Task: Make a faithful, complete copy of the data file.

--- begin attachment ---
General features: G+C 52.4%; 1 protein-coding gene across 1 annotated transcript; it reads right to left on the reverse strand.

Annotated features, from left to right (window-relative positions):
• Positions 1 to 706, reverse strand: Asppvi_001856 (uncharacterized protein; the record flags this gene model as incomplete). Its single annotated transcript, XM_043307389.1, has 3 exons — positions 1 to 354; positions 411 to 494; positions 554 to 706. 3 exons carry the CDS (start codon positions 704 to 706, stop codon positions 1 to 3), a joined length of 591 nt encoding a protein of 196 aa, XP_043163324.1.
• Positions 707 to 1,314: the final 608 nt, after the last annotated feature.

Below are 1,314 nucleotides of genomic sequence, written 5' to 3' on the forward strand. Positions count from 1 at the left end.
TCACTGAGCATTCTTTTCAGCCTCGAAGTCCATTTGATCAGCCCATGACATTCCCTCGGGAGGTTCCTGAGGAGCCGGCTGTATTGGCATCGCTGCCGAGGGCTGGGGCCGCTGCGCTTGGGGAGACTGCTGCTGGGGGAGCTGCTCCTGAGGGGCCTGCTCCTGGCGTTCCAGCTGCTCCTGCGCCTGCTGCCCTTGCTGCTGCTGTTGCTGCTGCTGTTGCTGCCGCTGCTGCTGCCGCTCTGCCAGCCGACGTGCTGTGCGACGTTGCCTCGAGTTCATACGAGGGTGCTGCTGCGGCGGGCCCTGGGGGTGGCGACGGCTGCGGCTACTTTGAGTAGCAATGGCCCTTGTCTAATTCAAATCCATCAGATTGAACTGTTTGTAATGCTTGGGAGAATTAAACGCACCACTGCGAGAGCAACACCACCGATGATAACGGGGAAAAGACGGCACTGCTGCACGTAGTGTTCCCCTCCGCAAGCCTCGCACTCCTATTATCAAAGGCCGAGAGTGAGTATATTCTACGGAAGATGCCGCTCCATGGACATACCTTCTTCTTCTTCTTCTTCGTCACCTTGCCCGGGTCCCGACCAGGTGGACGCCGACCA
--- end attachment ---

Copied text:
General features: G+C 52.4%; 1 protein-coding gene across 1 annotated transcript; it reads right to left on the reverse strand.

Annotated features, from left to right (window-relative positions):
• Positions 1 to 706, reverse strand: Asppvi_001856 (uncharacterized protein; the record flags this gene model as incomplete). Its single annotated transcript, XM_043307389.1, has 3 exons — positions 1 to 354; positions 411 to 494; positions 554 to 706. 3 exons carry the CDS (start codon positions 704 to 706, stop codon positions 1 to 3), a joined length of 591 nt encoding a protein of 196 aa, XP_043163324.1.
• Positions 707 to 1,314: the final 608 nt, after the last annotated feature.

Below are 1,314 nucleotides of genomic sequence, written 5' to 3' on the forward strand. Positions count from 1 at the left end.
TCACTGAGCATTCTTTTCAGCCTCGAAGTCCATTTGATCAGCCCATGACATTCCCTCGGGAGGTTCCTGAGGAGCCGGCTGTATTGGCATCGCTGCCGAGGGCTGGGGCCGCTGCGCTTGGGGAGACTGCTGCTGGGGGAGCTGCTCCTGAGGGGCCTGCTCCTGGCGTTCCAGCTGCTCCTGCGCCTGCTGCCCTTGCTGCTGCTGTTGCTGCTGCTGTTGCTGCCGCTGCTGCTGCCGCTCTGCCAGCCGACGTGCTGTGCGACGTTGCCTCGAGTTCATACGAGGGTGCTGCTGCGGCGGGCCCTGGGGGTGGCGACGGCTGCGGCTACTTTGAGTAGCAATGGCCCTTGTCTAATTCAAATCCATCAGATTGAACTGTTTGTAATGCTTGGGAGAATTAAACGCACCACTGCGAGAGCAACACCACCGATGATAACGGGGAAAAGACGGCACTGCTGCACGTAGTGTTCCCCTCCGCAAGCCTCGCACTCCTATTATCAAAGGCCGAGAGTGAGTATATTCTACGGAAGATGCCGCTCCATGGACATACCTTCTTCTTCTTCTTCTTCGTCACCTTGCCCGGGTCCCGACCAGGTGGACGCCGACCA